The Proximity Principle

Here’s a very interesting article about the “proximity principle”, something all of us, and especially those of us who are leaders, should be reminded of regularly.  

An extension of “servant leadership”, there is no substitute for showing up, listening and paying attention to those on the ground in your organization.

Check out this recent post from Dan Rockwell on his blog, “The Leadership Freak.”  I think you will like it.

 

Source: The Proximity Principle | Leadership Freak

How to Fall Back in Love with Your Job

“One of the toughest things about a rut is acknowledging that you are in one,” says Daniel Gulati, a tech entrepreneur and author.

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Even exciting jobs have boring days. And when you’ve been doing the same tasks, going to the same office, and working with the same people day in and day out, you’re bound to fall into a rut on occasion. When that happens, how do you recognize what’s happening and counteract it? What can you do to revive your interest in your work?

Here’s some great information from Gulati, and esteemed University of Michigan researcher and professor, Gretchen Spreitzer about how to do just that, including a couple of very useful case examples:

How to Fall Back in Love with Your Job – HBR.

Great Leaders Can Think Like Each Member of Their Team

It’s the key to collaboration.

Here ,Brian Uzzi , the Richard L. Thomas Professor of Leadership and Organizational Change
at Northwestern’s Kellogg School of Management and the codirector of the Northwestern Institute on Complex Systems (NICO), presents the concept of “multivocal leadership.”

Multivocal leadership is not about gaining technical proficiency in multiple areas, but instead, it’s about leaders identifying directly or vicariously through others to fluently broker communication among teammates and guide collaboration.

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Great Leaders Can Think Like Each Member of Their Team – HBR.

Debriefing: A Simple Tool to Help Your Team Tackle Tough Problems – HBR

This is a great tool for anyone who has a team:

Debriefing: A Simple Tool to Help Your Team Tackle Tough Problems – HBR.

Group of cheerful business partners planning work at meeting

Play Up: Thoughts from Josh Linkner

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Imagine you step onto a tennis court, facing a partner that’s at least 50% better than you.

As you volley back-and-forth, you notice the precision of your shots, the power of your serve, and the intensity of your game. Your stronger opponent has raised your level of play, helping you push to new heights of performance.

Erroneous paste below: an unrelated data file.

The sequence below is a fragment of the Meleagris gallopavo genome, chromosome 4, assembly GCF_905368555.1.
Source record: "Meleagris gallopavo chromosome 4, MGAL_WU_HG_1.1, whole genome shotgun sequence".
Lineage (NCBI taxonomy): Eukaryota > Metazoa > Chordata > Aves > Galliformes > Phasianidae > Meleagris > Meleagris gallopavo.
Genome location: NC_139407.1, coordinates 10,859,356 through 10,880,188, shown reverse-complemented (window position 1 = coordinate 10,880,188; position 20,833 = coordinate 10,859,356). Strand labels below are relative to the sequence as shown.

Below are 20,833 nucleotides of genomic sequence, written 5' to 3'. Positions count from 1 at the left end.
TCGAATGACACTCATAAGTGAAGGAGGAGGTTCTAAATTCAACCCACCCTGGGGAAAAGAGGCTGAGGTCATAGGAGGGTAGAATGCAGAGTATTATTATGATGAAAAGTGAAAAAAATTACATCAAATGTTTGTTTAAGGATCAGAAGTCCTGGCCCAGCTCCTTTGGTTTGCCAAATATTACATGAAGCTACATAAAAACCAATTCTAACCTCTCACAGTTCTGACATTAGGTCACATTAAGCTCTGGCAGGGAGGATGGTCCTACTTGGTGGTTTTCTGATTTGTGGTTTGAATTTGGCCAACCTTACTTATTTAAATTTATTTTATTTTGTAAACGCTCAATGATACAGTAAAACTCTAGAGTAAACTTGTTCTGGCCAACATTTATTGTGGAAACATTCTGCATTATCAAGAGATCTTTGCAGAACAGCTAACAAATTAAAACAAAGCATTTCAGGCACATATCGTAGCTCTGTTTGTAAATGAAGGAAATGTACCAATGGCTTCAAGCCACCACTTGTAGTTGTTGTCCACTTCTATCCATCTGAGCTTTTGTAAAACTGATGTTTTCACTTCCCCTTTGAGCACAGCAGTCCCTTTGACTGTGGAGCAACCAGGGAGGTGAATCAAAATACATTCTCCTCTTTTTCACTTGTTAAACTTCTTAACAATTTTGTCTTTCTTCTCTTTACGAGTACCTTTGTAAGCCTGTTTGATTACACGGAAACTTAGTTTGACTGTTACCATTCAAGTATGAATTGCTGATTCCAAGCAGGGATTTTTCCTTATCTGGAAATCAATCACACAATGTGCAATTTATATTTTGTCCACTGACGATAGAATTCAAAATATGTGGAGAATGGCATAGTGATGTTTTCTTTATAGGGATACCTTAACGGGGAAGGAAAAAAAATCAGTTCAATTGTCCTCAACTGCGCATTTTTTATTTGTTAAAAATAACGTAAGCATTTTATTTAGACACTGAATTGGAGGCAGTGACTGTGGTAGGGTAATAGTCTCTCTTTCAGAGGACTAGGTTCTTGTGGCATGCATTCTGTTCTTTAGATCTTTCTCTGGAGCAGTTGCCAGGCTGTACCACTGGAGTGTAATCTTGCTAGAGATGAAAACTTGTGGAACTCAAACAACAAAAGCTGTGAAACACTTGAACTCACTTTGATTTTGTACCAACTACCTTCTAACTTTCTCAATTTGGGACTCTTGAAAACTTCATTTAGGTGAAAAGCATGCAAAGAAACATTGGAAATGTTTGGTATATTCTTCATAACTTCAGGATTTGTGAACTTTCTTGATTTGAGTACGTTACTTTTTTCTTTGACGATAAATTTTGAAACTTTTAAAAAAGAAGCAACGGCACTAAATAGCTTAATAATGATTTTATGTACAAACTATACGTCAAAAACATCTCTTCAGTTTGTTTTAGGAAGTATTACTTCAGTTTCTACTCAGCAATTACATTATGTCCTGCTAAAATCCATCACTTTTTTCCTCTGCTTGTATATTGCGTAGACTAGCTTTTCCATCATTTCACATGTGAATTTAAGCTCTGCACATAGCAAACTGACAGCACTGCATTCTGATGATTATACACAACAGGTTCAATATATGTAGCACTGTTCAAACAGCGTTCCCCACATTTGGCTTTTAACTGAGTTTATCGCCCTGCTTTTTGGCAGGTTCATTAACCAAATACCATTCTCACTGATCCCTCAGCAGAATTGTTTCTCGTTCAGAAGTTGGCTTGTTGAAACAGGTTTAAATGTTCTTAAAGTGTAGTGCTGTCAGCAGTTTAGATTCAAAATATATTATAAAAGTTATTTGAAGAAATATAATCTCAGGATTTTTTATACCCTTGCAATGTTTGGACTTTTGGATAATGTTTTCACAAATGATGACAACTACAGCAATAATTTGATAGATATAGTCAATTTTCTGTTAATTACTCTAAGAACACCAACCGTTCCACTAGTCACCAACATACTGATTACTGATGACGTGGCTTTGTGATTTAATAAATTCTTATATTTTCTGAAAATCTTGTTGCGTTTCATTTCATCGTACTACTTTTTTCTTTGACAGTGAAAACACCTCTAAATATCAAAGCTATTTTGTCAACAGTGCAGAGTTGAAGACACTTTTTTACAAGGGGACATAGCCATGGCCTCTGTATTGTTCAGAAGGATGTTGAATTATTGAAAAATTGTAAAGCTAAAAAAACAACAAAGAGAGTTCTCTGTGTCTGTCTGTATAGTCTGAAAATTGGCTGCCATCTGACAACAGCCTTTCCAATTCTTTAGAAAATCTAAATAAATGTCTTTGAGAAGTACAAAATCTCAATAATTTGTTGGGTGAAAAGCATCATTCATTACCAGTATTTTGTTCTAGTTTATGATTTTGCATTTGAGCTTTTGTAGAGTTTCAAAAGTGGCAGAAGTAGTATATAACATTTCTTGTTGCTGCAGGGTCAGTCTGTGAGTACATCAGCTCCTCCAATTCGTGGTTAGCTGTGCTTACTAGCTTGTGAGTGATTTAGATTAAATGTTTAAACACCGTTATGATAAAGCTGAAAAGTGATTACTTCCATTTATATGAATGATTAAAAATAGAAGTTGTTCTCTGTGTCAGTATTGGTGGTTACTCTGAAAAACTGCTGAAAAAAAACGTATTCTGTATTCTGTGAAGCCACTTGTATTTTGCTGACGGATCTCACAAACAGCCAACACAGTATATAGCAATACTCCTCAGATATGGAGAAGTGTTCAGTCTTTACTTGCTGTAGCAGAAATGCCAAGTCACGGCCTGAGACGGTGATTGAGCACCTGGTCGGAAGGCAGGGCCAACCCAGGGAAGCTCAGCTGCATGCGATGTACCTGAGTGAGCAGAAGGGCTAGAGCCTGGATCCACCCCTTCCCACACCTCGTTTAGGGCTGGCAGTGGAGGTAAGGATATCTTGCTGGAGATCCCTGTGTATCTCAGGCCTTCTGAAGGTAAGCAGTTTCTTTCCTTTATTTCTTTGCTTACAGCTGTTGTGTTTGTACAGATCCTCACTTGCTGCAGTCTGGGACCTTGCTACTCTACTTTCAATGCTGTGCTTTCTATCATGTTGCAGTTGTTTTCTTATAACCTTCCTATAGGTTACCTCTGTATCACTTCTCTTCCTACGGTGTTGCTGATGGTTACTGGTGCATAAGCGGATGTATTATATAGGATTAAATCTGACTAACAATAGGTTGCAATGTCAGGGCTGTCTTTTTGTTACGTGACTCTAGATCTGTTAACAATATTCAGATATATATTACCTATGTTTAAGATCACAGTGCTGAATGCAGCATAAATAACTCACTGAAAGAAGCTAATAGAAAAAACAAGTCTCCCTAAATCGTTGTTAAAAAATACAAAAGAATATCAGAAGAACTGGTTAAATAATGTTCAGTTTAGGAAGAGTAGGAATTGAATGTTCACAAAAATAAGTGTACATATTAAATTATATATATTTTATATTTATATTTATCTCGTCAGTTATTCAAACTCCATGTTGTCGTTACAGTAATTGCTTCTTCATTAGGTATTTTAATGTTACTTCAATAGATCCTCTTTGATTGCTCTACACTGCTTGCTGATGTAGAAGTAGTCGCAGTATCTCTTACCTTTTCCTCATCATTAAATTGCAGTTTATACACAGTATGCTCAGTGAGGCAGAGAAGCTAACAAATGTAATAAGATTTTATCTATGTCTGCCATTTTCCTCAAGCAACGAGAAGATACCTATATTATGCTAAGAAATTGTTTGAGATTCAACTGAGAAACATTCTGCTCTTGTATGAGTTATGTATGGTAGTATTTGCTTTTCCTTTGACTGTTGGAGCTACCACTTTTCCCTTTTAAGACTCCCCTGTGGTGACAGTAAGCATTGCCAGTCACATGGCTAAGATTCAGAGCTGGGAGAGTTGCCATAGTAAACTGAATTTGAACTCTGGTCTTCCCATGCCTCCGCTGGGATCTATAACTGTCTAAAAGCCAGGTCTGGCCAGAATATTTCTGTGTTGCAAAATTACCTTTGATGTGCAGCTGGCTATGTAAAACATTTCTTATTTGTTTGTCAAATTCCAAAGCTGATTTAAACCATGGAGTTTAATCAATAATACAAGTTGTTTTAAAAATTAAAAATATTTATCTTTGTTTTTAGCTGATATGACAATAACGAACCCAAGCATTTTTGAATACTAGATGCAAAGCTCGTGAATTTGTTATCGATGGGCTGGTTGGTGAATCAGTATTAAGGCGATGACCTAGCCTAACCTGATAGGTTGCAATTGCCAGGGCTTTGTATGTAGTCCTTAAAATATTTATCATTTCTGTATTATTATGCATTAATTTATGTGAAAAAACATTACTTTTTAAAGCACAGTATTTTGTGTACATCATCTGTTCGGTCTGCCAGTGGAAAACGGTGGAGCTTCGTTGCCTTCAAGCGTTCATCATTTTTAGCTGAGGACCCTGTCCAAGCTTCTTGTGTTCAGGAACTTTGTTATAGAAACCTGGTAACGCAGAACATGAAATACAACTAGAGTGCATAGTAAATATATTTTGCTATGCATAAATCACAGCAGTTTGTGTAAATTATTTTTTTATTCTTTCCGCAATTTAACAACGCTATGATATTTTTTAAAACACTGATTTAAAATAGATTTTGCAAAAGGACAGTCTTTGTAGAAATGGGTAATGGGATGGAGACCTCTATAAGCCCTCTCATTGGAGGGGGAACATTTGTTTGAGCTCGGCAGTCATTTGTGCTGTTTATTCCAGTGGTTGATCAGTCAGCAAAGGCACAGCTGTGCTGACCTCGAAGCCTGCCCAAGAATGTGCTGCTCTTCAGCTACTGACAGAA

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A Story from Google Shows You Don’t Need Power to Drive Strategy – HBR

Teamwork in the office
A Story from Google Shows You Don’t Need Power to Drive Strategy – HBR.

A great article about positioning from within the organization for power, regardless of formal position or title.

Learning and Unlearning – Josh Linkner – Speaker, Author, VC and Entrepreneur

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Josh Linkner, who is one of my favorite authors has done it again. Here’s a great blog post that every leader should read and think about.

What are you ready to unlearn?

Learning and Unlearning – Josh Linkner – Speaker, Author, VC and Entrepreneur.

Why Remote Work Thrives in Some Companies and Fails in Others – HBR

I think the author, Sean Graber, co-founder and CEO of Virtuali really nailed it in this article. What would you add?
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Why Remote Work Thrives in Some Companies and Fails in Others – HBR.

Cancelling One-on-One Meetings Destroys Your Productivity

j0439382Boy, do I agree with this!

I can’t tell you how many times I have heard from one of my coaching clients, “I keep wanting to talk with her/him (their boss) about this, but she/he keeps canceling our meetings. I haven’t had a one-on-one with her/him in months!” This is an engagement killer.

Direct reports with important concerns, great ideas, and positive news are unable to communicate them in a timely manner, and generally feel put-off and devalued.

Not only does this practice destroy your best people’s engagement, it trains them that they must “catch you on the fly” if they are to get your attention… As the article states, this is a “recipe” for increased interruptions and “putting out fires” on your part.

Cancelling One-on-One Meetings Destroys Your Productivity – HBR.

Your Coaching Is Only as Good as Your Follow-Up Skills

j0302988I frequently work with leaders to help them learn to apply some of the skills of coaching to their work in developing members of their staff.

When people have experienced how powerful coaching can be, they are usually eager to use some of this with others who work for and with them. Here’s a good (short) article about maximizing these efforts with effective follow-up:

Have you tried these techniques? If so, please share your experience.

Your Coaching Is Only as Good as Your Follow-Up Skills – HBR.